This week saw the first premiere screenings for Steven Spielberg’s adaptation of the iconic musical “West Side Story.” Typically, at least a handful of major contenders premiere late in the year following the rollout of festival films, so the Oscar potential for “West Side Story” has been a big question mark on people’s minds. First reactions on Twitter can be a great way of narrowing down what categories the film seems primed to contend for and who the acting standouts may be. Here are some critics’ early reactions to the film, plus thoughts from some of our NBP staff.
While there are some mixed reactions to individual elements, the overall film appears to be positively received and is now looking to be a top Oscar contender. While we knew a new adaptation of a beloved musical directed by a giant like Steven Spielberg would be a big box office draw, hearing that it is well-liked could lead to this being one of the more significant post-pandemic theatrical events and a decent hit. This is also a film that families or larger groups can go to, especially around the holidays, and those warm feelings could bode well for it in the Best Picture conversation. Another factor is the recent passing of the musical’s lyricist Stephen Sondheim; an awards run could be seen as a beautiful send-off to him, where honoring the film could then be seen as a fitting tribute to the astronomical legacy he left behind. A Best Picture nomination feels like a sure-fire lock at this point, and it is looking to be at least a top-five contender for the win.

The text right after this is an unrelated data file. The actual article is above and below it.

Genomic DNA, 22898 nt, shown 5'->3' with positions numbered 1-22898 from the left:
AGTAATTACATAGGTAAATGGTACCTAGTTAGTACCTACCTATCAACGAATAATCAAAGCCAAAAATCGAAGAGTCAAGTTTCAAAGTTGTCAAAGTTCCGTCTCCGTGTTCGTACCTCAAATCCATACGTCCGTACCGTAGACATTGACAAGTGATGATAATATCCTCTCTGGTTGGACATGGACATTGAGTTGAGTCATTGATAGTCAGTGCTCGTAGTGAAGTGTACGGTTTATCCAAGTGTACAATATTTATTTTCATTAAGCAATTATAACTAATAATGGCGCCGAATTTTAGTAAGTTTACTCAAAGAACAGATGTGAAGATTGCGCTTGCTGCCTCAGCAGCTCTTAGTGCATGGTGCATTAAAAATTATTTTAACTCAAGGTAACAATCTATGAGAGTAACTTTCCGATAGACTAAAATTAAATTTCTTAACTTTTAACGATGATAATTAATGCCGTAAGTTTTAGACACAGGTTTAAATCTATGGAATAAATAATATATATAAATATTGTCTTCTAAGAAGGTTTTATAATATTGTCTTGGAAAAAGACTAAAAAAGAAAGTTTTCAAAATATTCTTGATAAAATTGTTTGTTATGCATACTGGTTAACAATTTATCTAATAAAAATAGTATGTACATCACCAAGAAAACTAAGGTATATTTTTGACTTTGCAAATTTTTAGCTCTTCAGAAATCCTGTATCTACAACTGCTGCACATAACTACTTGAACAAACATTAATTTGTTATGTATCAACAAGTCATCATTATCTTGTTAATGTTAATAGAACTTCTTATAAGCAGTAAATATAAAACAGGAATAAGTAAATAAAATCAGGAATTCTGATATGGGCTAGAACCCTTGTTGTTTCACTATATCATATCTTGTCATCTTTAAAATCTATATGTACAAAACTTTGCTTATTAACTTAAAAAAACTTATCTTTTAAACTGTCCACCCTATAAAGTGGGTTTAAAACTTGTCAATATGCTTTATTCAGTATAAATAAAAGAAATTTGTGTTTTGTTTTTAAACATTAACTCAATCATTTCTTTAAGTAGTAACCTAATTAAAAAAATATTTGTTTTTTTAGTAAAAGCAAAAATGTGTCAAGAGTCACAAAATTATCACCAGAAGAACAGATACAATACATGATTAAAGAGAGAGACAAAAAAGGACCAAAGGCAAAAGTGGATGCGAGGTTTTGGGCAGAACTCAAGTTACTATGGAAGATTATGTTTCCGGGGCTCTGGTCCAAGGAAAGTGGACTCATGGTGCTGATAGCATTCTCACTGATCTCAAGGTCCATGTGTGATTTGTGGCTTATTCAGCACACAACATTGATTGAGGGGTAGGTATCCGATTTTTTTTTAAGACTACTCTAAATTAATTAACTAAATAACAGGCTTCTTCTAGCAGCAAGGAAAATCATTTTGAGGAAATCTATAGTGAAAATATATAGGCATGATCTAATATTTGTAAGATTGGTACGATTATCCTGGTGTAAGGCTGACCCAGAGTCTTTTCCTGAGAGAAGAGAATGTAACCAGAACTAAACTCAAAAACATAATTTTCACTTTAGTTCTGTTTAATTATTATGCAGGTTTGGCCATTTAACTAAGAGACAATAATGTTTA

Having Steven Spielberg in Best Director also feels like a possibility. While some critics had issues with his direction, most praised it. Obviously, the Best Director category is much more competitive this year, so it may not be a guarantee, especially considering how often the Academy has in recent years nominated Spielberg’s films for Best Picture but left him off for Best Director. However, the narrative of him making his first musical (something he has always expressed interest in doing) sets up a nomination and possibly a win if voters eat it up as much as we suspect they might. The screenplay by Tony Kushner is also getting a lot of mentions for some surprising changes and updates to the material. He appears to be primed for a Best Adapted Screenplay nomination and could even contend for a win over current frontrunner Jane Campion for “The Power of the Dog.”